Final Fantasy X - PS2

Also known as: Final Fantasy 10', 'Final Fantasy X HD Remaster

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Also for: PSVita
Viewed: 3D Combination Genre:
Adventure: Role Playing
Media: DVD Arcade origin:No
Developer: Square Soft. Co.: Square
Publishers: Square (JP)
Sony (GB)
SCEE (GB)
EA Square (US)
Released: 18 Dec 2001 (US)
24 May 2002 (GB)
19 Jul 2001 (JP)
2 May 2003 (GB)
Ratings: 11+, ESRB Teen 13+ (T)
Features: Analogue Control Compatible: analogue sticks only, Vibration Function Compatible
Accessories: Dual Shock Joypad, Memory Card

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Summary

Since the release of Final Fantasy 9 in February of 2001, UK gamers have been waiting patiently for the PlayStation 2 sequel. We’ve played it, so let us tell you what it’s all about.

As the first next-generation Final Fantasy title, this particular instalment is likely to be scrutinised mostly for its visual enhancements. In the previous three Final Fantasies, the battle arena was the only section of the game to see real-time 3D rendered environments. Square’s ability to exploit new hardware has allowed them to develop a good 60% of the entire game in full 3D splendour. Minor areas such as shops and some cut-scenes require Square’s pre-rendering genius, but the rest, including all characters, use the polygon-pushing power of the PlayStation 2 probably better than any game created before it. The sheer number of textures, the size of the environments and the character features are a pleasure to behold.

So what’s the story all about this time, eh? In a nutshell, the world of Spira is under constant attack by a spiritual bad dude known as Sin. A star player of Spira’s soccer equivalent, Blitzball, Tidus soon meets with Yuna and finds himself to be a crucial cog in the wheels of fate in his fight against evil.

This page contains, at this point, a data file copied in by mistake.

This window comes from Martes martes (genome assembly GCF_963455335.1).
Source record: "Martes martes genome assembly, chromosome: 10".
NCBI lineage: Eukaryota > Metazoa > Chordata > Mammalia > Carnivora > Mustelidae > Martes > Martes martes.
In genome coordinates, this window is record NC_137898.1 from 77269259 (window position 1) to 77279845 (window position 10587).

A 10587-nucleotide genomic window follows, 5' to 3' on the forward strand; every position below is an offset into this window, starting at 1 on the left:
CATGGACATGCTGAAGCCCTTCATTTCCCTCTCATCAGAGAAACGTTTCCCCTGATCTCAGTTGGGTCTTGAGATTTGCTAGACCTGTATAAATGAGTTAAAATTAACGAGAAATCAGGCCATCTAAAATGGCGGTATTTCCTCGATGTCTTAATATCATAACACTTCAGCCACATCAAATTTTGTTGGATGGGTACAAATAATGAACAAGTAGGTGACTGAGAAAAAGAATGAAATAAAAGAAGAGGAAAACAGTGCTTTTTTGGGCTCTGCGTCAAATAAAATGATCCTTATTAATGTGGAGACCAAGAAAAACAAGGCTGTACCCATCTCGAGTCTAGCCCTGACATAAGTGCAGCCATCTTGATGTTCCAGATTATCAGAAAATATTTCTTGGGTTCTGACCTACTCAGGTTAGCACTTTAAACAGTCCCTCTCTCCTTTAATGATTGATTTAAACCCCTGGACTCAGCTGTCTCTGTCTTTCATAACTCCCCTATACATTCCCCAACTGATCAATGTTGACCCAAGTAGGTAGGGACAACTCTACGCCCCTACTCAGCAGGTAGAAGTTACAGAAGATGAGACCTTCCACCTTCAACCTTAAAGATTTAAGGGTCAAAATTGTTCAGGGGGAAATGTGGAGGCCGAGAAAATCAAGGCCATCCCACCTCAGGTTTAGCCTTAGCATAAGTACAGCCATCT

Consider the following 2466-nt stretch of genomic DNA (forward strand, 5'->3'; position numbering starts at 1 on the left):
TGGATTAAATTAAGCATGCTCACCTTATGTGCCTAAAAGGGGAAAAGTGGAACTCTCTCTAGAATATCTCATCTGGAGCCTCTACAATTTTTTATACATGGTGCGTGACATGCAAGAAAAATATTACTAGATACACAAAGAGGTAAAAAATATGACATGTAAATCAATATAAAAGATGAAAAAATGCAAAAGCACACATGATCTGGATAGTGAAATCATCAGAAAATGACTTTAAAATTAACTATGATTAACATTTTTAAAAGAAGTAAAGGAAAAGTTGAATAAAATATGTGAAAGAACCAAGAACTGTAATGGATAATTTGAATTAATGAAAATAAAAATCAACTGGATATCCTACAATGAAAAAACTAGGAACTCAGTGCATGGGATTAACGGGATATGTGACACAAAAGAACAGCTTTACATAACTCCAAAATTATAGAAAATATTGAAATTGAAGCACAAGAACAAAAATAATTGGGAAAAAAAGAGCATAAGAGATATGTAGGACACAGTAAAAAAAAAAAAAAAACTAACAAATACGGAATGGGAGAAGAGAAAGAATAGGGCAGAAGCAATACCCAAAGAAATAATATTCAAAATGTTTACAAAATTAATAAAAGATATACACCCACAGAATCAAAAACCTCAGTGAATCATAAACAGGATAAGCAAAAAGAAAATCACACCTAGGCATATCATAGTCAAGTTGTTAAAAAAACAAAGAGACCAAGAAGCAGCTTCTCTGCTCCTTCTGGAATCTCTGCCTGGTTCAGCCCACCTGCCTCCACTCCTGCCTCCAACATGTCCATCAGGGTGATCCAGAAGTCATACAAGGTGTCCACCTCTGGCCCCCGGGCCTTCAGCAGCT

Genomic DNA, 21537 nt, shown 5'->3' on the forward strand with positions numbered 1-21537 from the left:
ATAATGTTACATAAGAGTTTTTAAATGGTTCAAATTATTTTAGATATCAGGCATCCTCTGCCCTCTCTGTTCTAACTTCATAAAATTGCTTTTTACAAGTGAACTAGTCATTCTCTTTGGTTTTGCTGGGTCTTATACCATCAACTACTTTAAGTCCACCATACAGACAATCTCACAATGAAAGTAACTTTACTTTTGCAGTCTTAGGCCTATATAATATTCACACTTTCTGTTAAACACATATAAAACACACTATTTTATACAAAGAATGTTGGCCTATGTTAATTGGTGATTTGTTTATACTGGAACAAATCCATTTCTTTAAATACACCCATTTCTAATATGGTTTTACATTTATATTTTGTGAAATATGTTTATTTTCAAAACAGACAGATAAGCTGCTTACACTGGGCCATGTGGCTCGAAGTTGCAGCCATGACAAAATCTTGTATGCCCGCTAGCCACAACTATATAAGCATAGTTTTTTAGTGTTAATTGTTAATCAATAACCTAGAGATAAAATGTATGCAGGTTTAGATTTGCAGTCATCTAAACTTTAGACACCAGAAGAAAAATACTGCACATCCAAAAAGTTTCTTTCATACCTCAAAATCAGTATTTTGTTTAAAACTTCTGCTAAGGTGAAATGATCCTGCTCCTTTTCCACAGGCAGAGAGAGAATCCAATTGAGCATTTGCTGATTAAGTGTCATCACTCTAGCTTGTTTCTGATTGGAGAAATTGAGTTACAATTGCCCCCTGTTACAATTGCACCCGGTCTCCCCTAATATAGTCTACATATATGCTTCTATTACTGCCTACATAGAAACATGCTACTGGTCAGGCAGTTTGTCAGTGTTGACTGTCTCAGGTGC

Although the story is often the driving force with role-playing games, there’s no denying that Final Fantasy 10’s addictive quality lies in the heart of the all-new battle system. Known to implement a new and complex levelling up system for each game, Square has developed something unique for this latest production, and it’s called the Sphere Grid.

It is a known fact that random battles are the bulk of role-playing gameplay, particularly in Square games, and Final Fantasy 10 is no different. You will face many challenges in battle, including hundreds of both new and familiar fiends, as well as some formidable bosses. We must stress though, that Final Fantasy 10 is much more difficult than the three previous instalments in this respect. Gone are the days when you could hack ‘n’ slash your way through battles as a high level swordsman. The enemy now fights intelligently, and you must do the same. The bosses in particular show themselves to be especially devious and require the player to use very specific abilities to defend attacks successfully. Quite often, the difference between victory and failure in battle can be a simple Haste or Protect spell.

To conclude, Squaresoft’s tenth instalment of the legendary series is by no means disappointing. On the contrary, Square has produced a game that doesn’t cash in on its reputation as many other sequels do, but uses the winning formula to create something better, more advanced and more playable than anything that has gone before it. Final Fantasy 10 improves upon what is already one of the best selling video game franchises in the history of the industry, and does it well. Simply beautiful.

Artwork

Final Fantasy X - PS2 Artwork

Final Fantasy X - PS2 Artwork

Final Fantasy X - PS2 Artwork